Sunday, August 14, 1898

Admiral Dewey informs the foreign battleships that they can anchor in their original positions in Manila Bay. The naval officers hastily go on land but the overly cautious Germans, heedless of the dispatches concerning the treaty, go ashore fully armed. On land or at sea, Admiral von Diederich’s presence reaffirms the dominance of a formidable Germany.

It is said the Spaniards lost 400 men in yesterday’s fighting. Even if it were 40 or a hundred, the toll would still be too high since these men, dispersed everywhere on the ramparts, awaited the enemy without fighting and were ordered not to fire a single shot. The Spanish soldiers within the walls hae already relinquished their guns unloaded and discharged, before they are allowed entry. Within the walls, an American officer piles up the confiscated guns in the guardhouse. I have also seen an infantry regiment and a battalion of soldiers disarmed before the city gates.

The Spanish soldiers keep their sabers and clench their teeth, perhaps out of rage or out of sheer humiliation. They undoubtedly harbor these feelings of betrayal in varying degrees, fully aware that there was no battle and that the troops present could have kept the Americans at bay.

Admiral Montojo has bluntly stated that the siege of Manila was a farce played by General Merritt. But he seems to forget that he also played a role similar to that of General Jaudenes and the Spaniards.

Now, Manila definitely looks like a conquered city. There is hardly any Spaniard on the street and all shops are closed. Panic is rising out of fear that the Tagals might pillage this city tonight or possible plan a massacre. Meanwhile, the Americans continue to exercise very strict surveillance.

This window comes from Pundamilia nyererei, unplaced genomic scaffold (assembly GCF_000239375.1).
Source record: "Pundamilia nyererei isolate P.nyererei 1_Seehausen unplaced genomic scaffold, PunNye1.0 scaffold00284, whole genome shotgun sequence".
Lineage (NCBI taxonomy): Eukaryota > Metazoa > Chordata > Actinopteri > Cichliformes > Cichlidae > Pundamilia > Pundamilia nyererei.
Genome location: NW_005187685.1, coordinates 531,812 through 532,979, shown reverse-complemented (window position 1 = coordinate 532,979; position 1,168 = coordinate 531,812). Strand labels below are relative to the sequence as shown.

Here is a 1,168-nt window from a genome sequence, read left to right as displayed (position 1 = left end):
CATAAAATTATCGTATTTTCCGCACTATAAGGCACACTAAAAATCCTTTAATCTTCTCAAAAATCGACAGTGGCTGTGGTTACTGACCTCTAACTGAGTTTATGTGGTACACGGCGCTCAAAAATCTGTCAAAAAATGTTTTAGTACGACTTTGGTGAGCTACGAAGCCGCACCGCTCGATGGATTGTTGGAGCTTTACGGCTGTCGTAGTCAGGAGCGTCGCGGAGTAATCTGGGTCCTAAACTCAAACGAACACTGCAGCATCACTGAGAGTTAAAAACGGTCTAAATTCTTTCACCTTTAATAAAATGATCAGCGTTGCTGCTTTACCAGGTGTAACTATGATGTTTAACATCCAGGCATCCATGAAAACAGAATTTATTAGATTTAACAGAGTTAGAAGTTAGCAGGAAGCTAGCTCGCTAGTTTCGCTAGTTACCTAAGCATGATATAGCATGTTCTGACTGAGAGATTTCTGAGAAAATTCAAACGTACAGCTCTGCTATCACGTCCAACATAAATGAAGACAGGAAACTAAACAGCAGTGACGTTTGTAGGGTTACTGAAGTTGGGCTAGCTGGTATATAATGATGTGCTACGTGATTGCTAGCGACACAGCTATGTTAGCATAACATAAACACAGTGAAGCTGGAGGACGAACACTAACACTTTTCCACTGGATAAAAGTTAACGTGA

Within the Walled City, the inhabitants and soldiers move around, and one can see the Spanish military men carrying on friendly conversations with the soldiers of the Union. Some are even drinking together in the cafes. What an encouraging sight! The streets are full of disarmed soldiers, but in the churches and convents, where the entire Spanish garrison is confined, the air is permeated by unbearable stench and dirt.

General Merritt has had a manifesto posted in English, Spanish and Tagalog declaring that Manila is now under American military government. There is no mention whatsoever of the insurgents. The American military is speaking on behalf of the United States in the same way that the Spaniards were speaking yesterday in the name of Spain, the repetition of this twist of fate clearly indicating the stranglehold of another foreign power on Manila.

A considerable number of American troops seen at close range show no signs of order, or discipline. It is obvious why the Germans look down disdainfully on them. They look like an army organized for manhunts, while the English marines remind me of a flotilla of yachtsmen. The Americans involved everywhere, just like their counterparts, the English, remain different from them, like the contrast between the rustic and aristocratic or between the workhand and the lord of the manor. The American army has always been regarded as a school for athletics, a notion that should be expanded to moral gymnastics or a virtual seminary for democracy.

The American soldiers are hefty and tall but appear narrow in the chest in relation to their height. It seems that tuberculosis is their Achilles heel. These men who exude self-confidence are more comfortable wearing cowboy outfits than the military uniform. Their huge felt hats resemble the plumed hats of musketeers in operettas. The color of their sporty brown uniform is very similar to that worn by our marine infantry. Some wear dark-blue tunics, which look too warm for the tropics. They all wear gaiters and belts of cartridges. During the day they are on their best behavior and pay for all their purchases. At night, they rid themselves of their inhibitions, drink excessively and, when quite drunk on whisky, become unbearable savages, killing at the slightest provocation. They do not unleash their brutish behavior on each other but rather on the natives. As soon as they see one, the manhunt begins. This sport enjoyed by these champions of humanity has been inherited from their forefathers, who pursued the Redskins and Negroes. This war has certainly given the Americans the opportunity for magnificent manhunts in the Philippines and Cuba at very little cost.